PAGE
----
MSC Software (MSC), provider of simulation software and services, works closely with the Bavarian Business School (HDBW). The HDBW trains young people who are really in demand on the job market. Therefore, the university consistently focuses on economic proximity and has launched with MSC a multi-year training project within the framework of the dual study in mechanical engineering.
The HDBW is a private, state-approved university in Munich with branches in Bamberg and Traunstein. Economics and technology are at the center of study programs. The study itself takes place in close cooperation with Bavarian and international companies. Students use practical examples to learn how the world of tomorrow works. Topics such as robotics, microcontrollers, sensors or autonomous driving are becoming increasingly important.
An engineering education tailored to the job market is also very important to MSC. Simulation programs such as MSC Nastran or Adams are used on a broad basis not only by all major automotive and aviation companies, but also in mechanical engineering. These companies require engineers with appropriate experience. Therefore, MSC has become a practice partner of the HDBW and employs five students in Munich. Together, the prospective engineers are ideally prepared for complex situations in digital product development.
Students studying digital engineering at the HDBW can focus on digital product development. The focus is on virtual development techniques: How does simulation work in construction, production and operation or 3D printing in prototype construction? The university teaches the methodology and all common theories. MSC brings practical assignments and students can test, practice and apply what they have learned at the college directly in real projects. Studies and work in the company are closely interlinked.
Graduates, the university, and the company benefit from this dual, practice-integrated bachelor program. Graduates gain work experience during their studies and thus gain a competitive edge in the labor market. In addition, MSC will pay the tuition and students will start earning money during their studies. The HDBW can guarantee by the close interlocking that the education explicitly meets the requirements of the working world of tomorrow.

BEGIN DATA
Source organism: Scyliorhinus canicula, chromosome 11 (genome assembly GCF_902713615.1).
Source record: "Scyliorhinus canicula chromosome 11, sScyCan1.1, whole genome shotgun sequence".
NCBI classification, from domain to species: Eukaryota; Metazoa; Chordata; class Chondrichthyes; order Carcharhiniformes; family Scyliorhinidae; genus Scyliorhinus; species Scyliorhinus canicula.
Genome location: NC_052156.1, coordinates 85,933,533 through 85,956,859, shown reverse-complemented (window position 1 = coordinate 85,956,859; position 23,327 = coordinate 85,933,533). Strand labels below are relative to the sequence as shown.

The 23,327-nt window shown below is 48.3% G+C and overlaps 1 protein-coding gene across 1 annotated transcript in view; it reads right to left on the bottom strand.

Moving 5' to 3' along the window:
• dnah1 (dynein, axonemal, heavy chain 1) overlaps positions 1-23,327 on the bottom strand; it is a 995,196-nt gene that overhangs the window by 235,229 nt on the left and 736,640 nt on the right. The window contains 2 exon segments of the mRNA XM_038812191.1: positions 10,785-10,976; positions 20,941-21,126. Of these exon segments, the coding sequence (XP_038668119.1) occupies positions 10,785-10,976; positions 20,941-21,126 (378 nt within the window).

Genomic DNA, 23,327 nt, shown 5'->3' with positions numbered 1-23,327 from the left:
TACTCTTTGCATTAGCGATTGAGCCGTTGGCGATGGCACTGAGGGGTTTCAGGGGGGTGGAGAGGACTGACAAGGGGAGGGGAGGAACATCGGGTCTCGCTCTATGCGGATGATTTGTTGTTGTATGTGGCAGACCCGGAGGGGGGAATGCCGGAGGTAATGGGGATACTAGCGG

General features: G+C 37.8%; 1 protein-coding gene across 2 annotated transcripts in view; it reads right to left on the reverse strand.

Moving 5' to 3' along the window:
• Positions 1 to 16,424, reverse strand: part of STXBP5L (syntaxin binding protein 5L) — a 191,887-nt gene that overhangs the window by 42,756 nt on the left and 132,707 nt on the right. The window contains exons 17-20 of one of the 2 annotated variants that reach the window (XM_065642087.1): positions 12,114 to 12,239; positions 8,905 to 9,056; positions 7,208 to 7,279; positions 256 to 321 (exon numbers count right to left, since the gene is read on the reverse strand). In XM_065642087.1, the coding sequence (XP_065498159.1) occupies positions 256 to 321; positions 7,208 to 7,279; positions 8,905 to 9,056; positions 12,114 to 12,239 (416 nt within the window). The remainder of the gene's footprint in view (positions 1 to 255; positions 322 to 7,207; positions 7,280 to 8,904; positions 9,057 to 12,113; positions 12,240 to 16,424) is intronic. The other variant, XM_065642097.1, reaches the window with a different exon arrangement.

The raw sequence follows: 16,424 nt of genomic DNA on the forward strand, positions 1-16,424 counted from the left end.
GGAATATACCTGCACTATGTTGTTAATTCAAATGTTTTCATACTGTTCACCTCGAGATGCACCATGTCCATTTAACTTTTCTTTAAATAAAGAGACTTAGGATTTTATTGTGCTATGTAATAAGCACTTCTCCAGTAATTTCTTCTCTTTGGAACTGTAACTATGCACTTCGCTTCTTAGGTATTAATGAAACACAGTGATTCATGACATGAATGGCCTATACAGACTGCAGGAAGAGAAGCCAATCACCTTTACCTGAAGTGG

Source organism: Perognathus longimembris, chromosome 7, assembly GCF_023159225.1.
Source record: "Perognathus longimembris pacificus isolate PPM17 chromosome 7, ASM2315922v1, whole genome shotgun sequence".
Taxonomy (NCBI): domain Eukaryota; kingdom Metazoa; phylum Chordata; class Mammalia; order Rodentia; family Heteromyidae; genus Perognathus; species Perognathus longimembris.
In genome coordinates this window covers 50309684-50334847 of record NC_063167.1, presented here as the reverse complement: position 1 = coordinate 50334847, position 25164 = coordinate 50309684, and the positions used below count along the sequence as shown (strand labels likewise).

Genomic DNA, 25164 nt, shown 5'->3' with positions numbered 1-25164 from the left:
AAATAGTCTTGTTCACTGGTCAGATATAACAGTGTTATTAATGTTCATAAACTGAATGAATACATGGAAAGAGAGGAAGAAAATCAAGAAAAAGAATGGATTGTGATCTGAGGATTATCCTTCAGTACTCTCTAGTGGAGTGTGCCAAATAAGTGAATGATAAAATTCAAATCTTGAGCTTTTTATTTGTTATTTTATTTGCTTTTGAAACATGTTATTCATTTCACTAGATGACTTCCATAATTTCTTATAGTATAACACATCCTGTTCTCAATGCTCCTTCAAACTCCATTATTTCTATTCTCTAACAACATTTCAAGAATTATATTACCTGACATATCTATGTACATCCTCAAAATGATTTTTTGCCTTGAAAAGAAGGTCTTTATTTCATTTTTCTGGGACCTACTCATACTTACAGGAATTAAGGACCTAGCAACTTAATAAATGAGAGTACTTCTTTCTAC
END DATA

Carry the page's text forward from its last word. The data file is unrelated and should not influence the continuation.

Dr. Christof Rachor, Senior Technical Manager at MSC and responsible for the training initiative, is pleased: "The cooperation with the HDBW creates a win-win situation for all of us. We hope to generate many positive synergies, to equip the young people optimally for their future and to contribute to an application-oriented apprenticeship through our exchange."
MSC sees the training as an investment in the future: the students learn to handle all common software programs such as MSC Nastran, Adams, Marc or MSC Apex. But programs such as MSC Cradle CFD for flow simulations, SimManager for simulation data and process management or the digital material laboratory Digimat are also on the agenda. Added to this is co-simulation, which will become increasingly important in the future. Co-simulations give engineers a holistic view of product behavior and lead to more accurate results.
MSC and the HDBW also work together beyond regular teaching. On June 11, for example, a special technology day will take place in the premises of the HDBW in Munich-Riem: at the Digimat Technology Day, participants will learn how Digimat lightweight construction structures made of plastic and composite materials can be implemented faster and more cost-effectively.
MSC also offers special software packages for university education. It allows universities to take advantage of the full range of MSC technologies, from structural analysis and multi-body simulation, to solutions for acoustics and additive manufacturing, to material and structural modeling, CFD and data management. The software packages are supported by a variety of other offerings, such as the free licenses of the MSC Student Edition or learning and teaching materials for the design of the lessons.